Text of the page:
As the advisor of Motley Fool Income Investor, I've said many times that the Roth IRA is an ideal vehicle for dividend lovers. This is particularly true for those who intend to invest for the long term, where the full benefits of this remarkable account really shine.

Because you don't receive an up-front tax break on your contributions to a Roth IRA, all future growth and income generated by the account will come back to you completely free of tax (as long as you begin withdrawals after age 59 1/2 and the account has been open for at least five years). You're effectively choosing to pay taxes in advance on what you hope will be the lower figure (your contributions) to enjoy what you hope will be the higher figure (the appreciation and income generated by the account) tax-free.

The dividend advantage
But only dividend investors are, arguably, taking full advantage of the power behind these market vehicles. Most folks talk only about the fact that the account's growth will ultimately be tax-free upon withdrawal, but it's just as important to note that the same is true of the income generated by the Roth.

Dividend investors have the opportunity to create a completely tax-free income stream from their Roth IRAs without the need to liquidate any of their holdings. For example, let's assume the Roth existed 25 years ago and you chose to open an account at that time. If you'd made a $1,000 investment in Altria (NYSE:MO) -- formerly Philip Morris -- in 1980, you would have begun with 29 shares of stock. Today, through splits, you'd have nearly 700 shares worth about $50,000. Better still, if you'd let the dividends accumulate as cash in your account, your cash balance would be $18,868. That's a total of nearly $70,000 as a result of your original $1,000 investment.

The power of reinvestment
Those results certainly aren't bad, and I daresay most folks would be quite satisfied with a 70-fold increase in their original investment. But investors who elected to reinvest their dividends over the years did significantly better. With that simple choice, they amassed 2,182 shares worth about $155,000. This sum includes $45,545 in reinvested dividend payments, on which they didn't pay a cent of tax. Note that this is more than double the income received by those who chose not to reinvest.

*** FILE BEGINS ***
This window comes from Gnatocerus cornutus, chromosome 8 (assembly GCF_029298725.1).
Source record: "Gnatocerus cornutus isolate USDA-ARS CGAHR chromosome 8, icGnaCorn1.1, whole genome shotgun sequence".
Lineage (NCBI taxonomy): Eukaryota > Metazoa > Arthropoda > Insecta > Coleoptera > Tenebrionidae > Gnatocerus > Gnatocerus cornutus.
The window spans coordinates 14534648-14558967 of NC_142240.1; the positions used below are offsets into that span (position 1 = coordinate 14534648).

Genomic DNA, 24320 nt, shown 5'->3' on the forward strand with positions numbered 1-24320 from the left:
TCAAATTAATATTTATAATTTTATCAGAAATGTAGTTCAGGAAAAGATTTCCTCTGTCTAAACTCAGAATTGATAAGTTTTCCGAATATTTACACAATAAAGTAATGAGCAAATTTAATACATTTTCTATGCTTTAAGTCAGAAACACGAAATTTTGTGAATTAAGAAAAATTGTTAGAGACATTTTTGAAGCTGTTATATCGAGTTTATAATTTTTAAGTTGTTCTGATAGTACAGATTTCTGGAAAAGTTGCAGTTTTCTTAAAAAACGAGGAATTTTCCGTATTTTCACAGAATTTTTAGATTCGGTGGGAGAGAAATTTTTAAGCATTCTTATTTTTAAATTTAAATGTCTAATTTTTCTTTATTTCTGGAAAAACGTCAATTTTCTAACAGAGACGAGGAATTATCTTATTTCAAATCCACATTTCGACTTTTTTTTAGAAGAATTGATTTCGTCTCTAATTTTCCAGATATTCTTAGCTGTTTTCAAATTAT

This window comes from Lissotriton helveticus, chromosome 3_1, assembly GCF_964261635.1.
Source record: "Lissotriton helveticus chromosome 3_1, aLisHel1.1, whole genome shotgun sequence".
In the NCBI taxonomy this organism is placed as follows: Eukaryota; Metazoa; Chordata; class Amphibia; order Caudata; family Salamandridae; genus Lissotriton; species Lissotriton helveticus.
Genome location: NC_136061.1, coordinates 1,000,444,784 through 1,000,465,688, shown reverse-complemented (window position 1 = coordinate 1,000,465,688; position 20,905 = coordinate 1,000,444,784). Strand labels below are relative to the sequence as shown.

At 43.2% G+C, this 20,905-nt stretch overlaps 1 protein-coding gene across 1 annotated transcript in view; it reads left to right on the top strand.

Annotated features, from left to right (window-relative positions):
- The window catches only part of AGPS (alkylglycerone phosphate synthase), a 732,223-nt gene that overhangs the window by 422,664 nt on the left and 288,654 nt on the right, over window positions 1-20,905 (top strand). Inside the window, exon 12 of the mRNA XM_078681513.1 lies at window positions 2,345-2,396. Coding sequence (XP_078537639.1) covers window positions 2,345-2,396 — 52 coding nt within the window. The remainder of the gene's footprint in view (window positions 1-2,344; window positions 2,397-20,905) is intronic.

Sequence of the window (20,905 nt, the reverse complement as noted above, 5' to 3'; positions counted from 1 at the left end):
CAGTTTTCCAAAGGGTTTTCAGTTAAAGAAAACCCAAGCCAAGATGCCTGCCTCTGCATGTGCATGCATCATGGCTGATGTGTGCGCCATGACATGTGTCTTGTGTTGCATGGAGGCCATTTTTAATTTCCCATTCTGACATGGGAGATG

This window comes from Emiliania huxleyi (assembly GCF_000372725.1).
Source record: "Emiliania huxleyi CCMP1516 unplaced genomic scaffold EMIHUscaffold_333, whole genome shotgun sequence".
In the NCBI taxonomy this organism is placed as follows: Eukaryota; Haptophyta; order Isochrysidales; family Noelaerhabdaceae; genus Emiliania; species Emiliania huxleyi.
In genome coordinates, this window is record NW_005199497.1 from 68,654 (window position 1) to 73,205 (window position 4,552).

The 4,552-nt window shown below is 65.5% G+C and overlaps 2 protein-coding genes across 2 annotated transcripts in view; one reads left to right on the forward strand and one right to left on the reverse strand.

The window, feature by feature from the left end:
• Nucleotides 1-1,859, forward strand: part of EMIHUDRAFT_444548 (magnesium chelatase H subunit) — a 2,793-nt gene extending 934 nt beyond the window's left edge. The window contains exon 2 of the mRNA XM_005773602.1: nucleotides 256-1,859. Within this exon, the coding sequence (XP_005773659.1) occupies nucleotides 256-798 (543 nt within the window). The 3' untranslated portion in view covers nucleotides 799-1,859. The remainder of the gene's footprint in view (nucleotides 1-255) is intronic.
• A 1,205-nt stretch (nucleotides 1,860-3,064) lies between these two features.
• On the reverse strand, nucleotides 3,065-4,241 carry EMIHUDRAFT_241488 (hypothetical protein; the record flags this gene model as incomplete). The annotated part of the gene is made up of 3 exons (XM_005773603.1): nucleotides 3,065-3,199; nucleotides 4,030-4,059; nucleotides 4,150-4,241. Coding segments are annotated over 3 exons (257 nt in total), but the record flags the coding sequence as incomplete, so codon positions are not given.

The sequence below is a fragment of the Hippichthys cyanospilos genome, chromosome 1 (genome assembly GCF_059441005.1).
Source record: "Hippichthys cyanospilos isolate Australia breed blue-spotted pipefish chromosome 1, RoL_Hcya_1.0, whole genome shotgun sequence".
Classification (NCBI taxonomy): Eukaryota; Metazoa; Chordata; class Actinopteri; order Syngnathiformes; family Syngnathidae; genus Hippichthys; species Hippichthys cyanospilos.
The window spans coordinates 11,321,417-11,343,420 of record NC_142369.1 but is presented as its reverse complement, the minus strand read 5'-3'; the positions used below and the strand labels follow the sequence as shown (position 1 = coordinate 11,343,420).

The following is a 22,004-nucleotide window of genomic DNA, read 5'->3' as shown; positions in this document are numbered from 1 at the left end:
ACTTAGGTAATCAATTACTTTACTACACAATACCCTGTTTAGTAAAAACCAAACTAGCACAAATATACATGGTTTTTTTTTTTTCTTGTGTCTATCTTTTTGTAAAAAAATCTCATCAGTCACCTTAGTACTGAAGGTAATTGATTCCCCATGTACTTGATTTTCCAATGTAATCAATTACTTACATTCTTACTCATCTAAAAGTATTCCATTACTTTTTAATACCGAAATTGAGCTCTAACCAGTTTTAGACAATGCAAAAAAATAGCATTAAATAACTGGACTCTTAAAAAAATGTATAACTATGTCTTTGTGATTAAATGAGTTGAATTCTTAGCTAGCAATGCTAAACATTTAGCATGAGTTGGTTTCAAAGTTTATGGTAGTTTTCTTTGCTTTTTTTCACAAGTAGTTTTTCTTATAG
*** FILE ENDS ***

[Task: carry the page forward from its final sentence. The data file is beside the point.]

But here's where it gets truly interesting. Today, your original $1,000 investment would generate an annual dividend income of nearly $7,000. Now, I want you to consider for a moment the magnitude of this marvelous fact. Without having to sell a single share, you'd be positioned to receive $7,000 in annual tax-free dividend income from your original $1,000 Roth investment. And you'd receive this income while, ideally, the underlying value of the account continued to grow. This is a phenomenal benefit that non-dividend investors will never get.

And this is from a single investment! Imagine if you'd invested $1,000 each in 10 companies with similar yields. That, my friends, is retirement flexibility. While the greatest benefits result from investing in companies with above-average yields -- such as Income Investor picks Alliance Capital (NYSE:AC) and AGL Resources (NYSE:ATG) -- even if you'd elected lower-yielding firms and allotted $1,000 each to PepsiCo (NYSE:PEP) and Johnson & Johnson (NYSE:JNJ), you'd have boosted your annual income by an additional $2,500.

Beyond choosing good companies out of the gate, this example best illustrates that the choice to reinvest dividends is the single most important factor in determining your future investment returns.

What the future holds